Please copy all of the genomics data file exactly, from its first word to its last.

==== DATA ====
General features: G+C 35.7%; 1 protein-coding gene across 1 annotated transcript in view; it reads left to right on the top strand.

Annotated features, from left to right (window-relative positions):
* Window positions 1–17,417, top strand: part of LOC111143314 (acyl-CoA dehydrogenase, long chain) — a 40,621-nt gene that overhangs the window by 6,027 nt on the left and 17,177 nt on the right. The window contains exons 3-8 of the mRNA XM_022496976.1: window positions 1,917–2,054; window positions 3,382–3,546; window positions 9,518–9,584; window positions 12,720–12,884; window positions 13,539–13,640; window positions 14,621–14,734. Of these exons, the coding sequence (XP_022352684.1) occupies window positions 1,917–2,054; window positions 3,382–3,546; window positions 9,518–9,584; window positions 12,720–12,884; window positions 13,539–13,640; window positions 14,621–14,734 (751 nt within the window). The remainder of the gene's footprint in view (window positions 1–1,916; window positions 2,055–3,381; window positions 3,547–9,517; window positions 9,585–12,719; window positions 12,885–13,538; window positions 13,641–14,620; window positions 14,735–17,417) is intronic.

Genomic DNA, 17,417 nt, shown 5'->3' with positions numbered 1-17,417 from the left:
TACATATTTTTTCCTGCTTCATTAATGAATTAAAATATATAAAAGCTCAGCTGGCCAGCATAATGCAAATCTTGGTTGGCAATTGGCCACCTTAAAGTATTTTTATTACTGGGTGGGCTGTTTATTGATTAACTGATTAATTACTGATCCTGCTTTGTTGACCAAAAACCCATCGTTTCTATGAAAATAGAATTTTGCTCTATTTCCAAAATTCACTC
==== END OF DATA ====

General features: G+C 35.7%; 1 protein-coding gene across 1 annotated transcript in view; it reads left to right on the top strand.

Annotated features, from left to right (window-relative positions):
* Window positions 1–17,417, top strand: part of LOC111143314 (acyl-CoA dehydrogenase, long chain) — a 40,621-nt gene that overhangs the window by 6,027 nt on the left and 17,177 nt on the right. The window contains exons 3-8 of the mRNA XM_022496976.1: window positions 1,917–2,054; window positions 3,382–3,546; window positions 9,518–9,584; window positions 12,720–12,884; window positions 13,539–13,640; window positions 14,621–14,734. Of these exons, the coding sequence (XP_022352684.1) occupies window positions 1,917–2,054; window positions 3,382–3,546; window positions 9,518–9,584; window positions 12,720–12,884; window positions 13,539–13,640; window positions 14,621–14,734 (751 nt within the window). The remainder of the gene's footprint in view (window positions 1–1,916; window positions 2,055–3,381; window positions 3,547–9,517; window positions 9,585–12,719; window positions 12,885–13,538; window positions 13,641–14,620; window positions 14,735–17,417) is intronic.

Genomic DNA, 17,417 nt, shown 5'->3' with positions numbered 1-17,417 from the left:
TACATATTTTTTCCTGCTTCATTAATGAATTAAAATATATAAAAGCTCAGCTGGCCAGCATAATGCAAATCTTGGTTGGCAATTGGCCACCTTAAAGTATTTTTATTACTGGGTGGGCTGTTTATTGATTAACTGATTAATTACTGATCCTGCTTTGTTGACCAAAAACCCATCGTTTCTATGAAAATAGAATTTTGCTCTATTTCCAAAATTCACTC